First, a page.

* For those unfamiliar with Happy Days, he played the lead role in the 70s Jodie Foster version of Bugsy Malone, and was immortalised by Ben Stiller (“Joanie loves Chachi!”) in Dodgeball.

As highlighted above, Mystery’s successful sarge owed nothing to good luck or spontaneity, but a rigorous application of a tried and tested set of moves. In simple terms, these can be broken down into four stages:


Every PUA should have a few openers in their armoury, the success or failure of which will determine whether the target allows the PUA a platform on which to perform. One of the most accomplished openers I was privy to was deployed by a friend of mine (let’s call him Ken), who never ventured out into the night unless armed with two lighters. A smoker, Ken kept a fully-functioning lighter at all times, together with a dud. Once inside the club/bar, he would approach the target and ask to borrow a lighter, flailing hopelessly at the dud with forefinger and thumb to lend credence to his tale. As Ken earnestly ran through his routine, I thought the pre-meditated nature of the move a little contrived, but in hindsight I can acknowledge that he was one step ahead of the game.


While Ken was a one-trick chancer, Strauss and co boast a proven opener for every occasion. Where the target is within a mixed-group, rather than approach the target directly, the PUA should woo the group as a whole, gaining the approval of the target in the process. In such circumstances, Strauss rolls with the ice-breaker, “so, this is where the party’s at!” I remain sceptical about how this line would be received outside of white-noise London bars, anticipating it to be a fifty-fifty call between chastening indifference, or a polite invitation to ‘fuck off’. On the rare occasions where it is appropriate to engage the target in a one-on-one situation, we are told never to approach her from behind, but from the front at a slight angle, “like Robert Redford in The Horse Whisperer”. Gold.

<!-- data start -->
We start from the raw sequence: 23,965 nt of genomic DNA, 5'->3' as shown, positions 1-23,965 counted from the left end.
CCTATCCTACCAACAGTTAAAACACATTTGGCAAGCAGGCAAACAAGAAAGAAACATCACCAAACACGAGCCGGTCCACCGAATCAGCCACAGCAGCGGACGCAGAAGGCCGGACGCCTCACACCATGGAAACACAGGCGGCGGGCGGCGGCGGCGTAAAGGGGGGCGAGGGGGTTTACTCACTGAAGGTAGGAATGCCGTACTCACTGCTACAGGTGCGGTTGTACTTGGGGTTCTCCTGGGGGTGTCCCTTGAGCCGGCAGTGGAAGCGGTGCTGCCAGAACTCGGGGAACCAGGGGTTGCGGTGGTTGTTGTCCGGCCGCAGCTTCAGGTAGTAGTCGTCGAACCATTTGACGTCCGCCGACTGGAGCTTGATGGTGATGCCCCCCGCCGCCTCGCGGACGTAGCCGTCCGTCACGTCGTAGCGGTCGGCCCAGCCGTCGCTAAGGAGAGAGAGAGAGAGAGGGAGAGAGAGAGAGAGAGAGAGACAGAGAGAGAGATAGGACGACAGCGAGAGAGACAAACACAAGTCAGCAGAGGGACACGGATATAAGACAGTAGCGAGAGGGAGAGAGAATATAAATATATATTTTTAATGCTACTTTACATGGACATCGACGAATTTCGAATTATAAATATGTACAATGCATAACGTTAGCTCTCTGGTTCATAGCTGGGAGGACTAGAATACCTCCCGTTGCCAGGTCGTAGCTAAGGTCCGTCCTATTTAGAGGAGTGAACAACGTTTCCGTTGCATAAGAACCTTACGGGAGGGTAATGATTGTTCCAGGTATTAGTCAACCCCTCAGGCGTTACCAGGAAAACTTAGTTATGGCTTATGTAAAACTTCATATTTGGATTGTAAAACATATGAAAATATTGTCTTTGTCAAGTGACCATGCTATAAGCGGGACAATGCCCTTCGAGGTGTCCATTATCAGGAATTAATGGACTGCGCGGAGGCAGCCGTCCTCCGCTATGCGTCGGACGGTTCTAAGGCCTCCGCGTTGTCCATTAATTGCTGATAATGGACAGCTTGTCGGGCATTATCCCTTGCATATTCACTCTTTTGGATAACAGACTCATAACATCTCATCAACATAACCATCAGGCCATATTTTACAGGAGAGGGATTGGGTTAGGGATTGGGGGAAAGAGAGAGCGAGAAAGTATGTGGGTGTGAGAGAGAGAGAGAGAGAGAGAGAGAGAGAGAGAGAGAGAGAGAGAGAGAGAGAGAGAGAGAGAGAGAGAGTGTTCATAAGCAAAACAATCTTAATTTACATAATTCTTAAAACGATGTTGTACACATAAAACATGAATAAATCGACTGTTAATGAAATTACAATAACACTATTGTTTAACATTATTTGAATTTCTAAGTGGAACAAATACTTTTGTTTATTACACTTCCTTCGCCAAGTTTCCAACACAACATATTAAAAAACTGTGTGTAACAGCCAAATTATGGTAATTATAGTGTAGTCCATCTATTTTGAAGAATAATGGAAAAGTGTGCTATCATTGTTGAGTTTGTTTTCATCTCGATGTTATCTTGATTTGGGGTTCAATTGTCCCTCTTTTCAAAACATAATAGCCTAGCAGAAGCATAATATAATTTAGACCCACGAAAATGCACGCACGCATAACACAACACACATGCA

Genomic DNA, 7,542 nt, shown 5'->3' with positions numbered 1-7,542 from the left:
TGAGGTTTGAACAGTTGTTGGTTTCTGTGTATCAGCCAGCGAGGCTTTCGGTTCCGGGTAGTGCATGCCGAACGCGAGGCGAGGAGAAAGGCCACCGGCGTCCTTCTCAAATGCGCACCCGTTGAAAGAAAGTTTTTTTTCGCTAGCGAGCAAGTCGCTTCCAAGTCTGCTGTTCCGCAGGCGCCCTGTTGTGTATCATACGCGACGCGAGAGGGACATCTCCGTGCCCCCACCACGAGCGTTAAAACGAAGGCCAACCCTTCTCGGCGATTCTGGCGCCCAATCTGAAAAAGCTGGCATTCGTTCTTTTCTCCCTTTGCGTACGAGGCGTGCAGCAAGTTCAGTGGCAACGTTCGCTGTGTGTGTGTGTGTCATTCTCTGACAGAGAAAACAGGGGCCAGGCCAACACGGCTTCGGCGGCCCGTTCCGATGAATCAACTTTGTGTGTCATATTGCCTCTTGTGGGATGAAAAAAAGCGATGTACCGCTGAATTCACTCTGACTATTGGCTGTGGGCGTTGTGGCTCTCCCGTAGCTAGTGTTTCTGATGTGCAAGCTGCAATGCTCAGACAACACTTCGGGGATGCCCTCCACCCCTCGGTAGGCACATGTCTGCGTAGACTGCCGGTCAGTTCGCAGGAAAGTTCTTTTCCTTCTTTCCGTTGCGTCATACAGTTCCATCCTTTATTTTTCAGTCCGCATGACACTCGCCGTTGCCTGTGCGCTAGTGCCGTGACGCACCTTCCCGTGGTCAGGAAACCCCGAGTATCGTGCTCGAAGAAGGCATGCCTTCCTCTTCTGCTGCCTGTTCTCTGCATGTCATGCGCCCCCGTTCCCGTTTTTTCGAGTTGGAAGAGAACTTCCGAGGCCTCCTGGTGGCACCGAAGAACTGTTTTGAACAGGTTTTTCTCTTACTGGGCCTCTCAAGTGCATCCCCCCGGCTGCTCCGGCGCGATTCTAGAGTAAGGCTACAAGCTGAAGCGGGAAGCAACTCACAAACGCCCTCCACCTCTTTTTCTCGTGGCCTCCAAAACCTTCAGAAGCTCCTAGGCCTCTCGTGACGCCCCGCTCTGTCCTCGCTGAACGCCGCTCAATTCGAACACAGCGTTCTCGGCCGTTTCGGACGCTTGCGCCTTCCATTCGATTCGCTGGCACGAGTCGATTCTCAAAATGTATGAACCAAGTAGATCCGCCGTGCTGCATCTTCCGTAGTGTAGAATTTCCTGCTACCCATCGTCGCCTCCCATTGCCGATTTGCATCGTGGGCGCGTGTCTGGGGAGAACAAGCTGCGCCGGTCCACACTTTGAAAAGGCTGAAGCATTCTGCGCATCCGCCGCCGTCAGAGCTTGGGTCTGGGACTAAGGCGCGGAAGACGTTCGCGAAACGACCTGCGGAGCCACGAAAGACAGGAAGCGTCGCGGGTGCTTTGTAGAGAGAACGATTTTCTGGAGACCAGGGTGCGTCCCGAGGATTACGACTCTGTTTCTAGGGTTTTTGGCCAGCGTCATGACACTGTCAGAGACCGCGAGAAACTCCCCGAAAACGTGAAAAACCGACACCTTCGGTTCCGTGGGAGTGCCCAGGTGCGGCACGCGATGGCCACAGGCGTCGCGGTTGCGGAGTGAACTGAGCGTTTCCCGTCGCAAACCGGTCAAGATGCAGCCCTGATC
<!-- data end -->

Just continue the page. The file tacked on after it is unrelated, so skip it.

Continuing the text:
Most ludicrous of all is the ‘My Little Pony’ opener – “hey do you guys remember that shit, My Little Pony? Yeah, well I was trying to remember, did they have powers?” – a complex delivery that is either the result of intense study of the female psyche, or a worrying endorsement of the pulling methods of disgraced glam-rocker Garry Glitter. On a similar childhood-memory vein, I would like to propose ‘The Krang Opener’ (“hey, do you guys remember Krang from Teenage Mutant Ninja Turtles? What the fuck was with his brain, man?”), however I think the appeal is a little more niche.


Key to the Mystery approach is treating the target differently to how she is used to; for example, an attractive woman is used to a curious mix of compliments, lechery and groping. Taking stock of this information, the PUA adopts a different tactic and steams in with a reel of light abuse (or negs – see definition above – to use proper PUA parlance), the idea being that by refusing to show deference to the target, you are somehow more interesting to her. Slightly confused by the concept, I was relieved when the glossary produced some tried and tested killer negs, including “you kinda have man hands” and “is that a wig? Oh…well it looks nice anyway”. Rather unhelpfully, the text failed to provide witty follow-up lines should the target be midway through a sex change, or in remission; presumably one should simply GTFOOT (Get The Fuck Out Of There).

This idea of securing interest is also considered in Mystery’s ‘cat string theory’, a mind-blowing feline study which records how a cat will engage playfully when a line of string is tantalisingly kept above its paws, yet act with utter contempt when the string is dropped onto its paws. While I can see the logic at work, the theory is hampered by the incorrect assumption that a woman’s mind is no different to that of a common moggy. Taking Mystery’s theory through to its natural conclusion, any PUA worth his salt would never venture out unless armed with a bag of cat nip and a box of Whiskas. While you could try to pass security by arguing that the items are for personal use, you may be forced to take to your hands and knees and engage in an unpleasant public chow-down.


"Hey, is that guy over there groping her boobs?"

So, by now you’ve rudely interrupted a group of strangers, cornered an innocent women and subjected her to a tirade of systemic abuse. At this point, I anticipate you may be indulging in some moral questioning of your own conduct, perhaps agonising over whether or not you should conclude the sarge. If so, you need to go home and grow a pair. We’re moving into sixth.

Perhaps inspired by northern lothario Paul Daniels, the meat of the sarge requires the PUA to entertain the target with an ESP (extrasensory perception trick). Usually this will take the form of some piss-poor magic demonstration or spiritual reading (i.e. grope). Strauss’ ESP of choice is to ask the target to select a number between one and seven, because “there is a 70% chance that the answer will be 7”, a percentage – we are told – that will increase if the target is time-pressured into giving a response. However don’t be dispirited if your target fails within the 30% range, as there is always Mystery’s patented puppet show routine to call upon: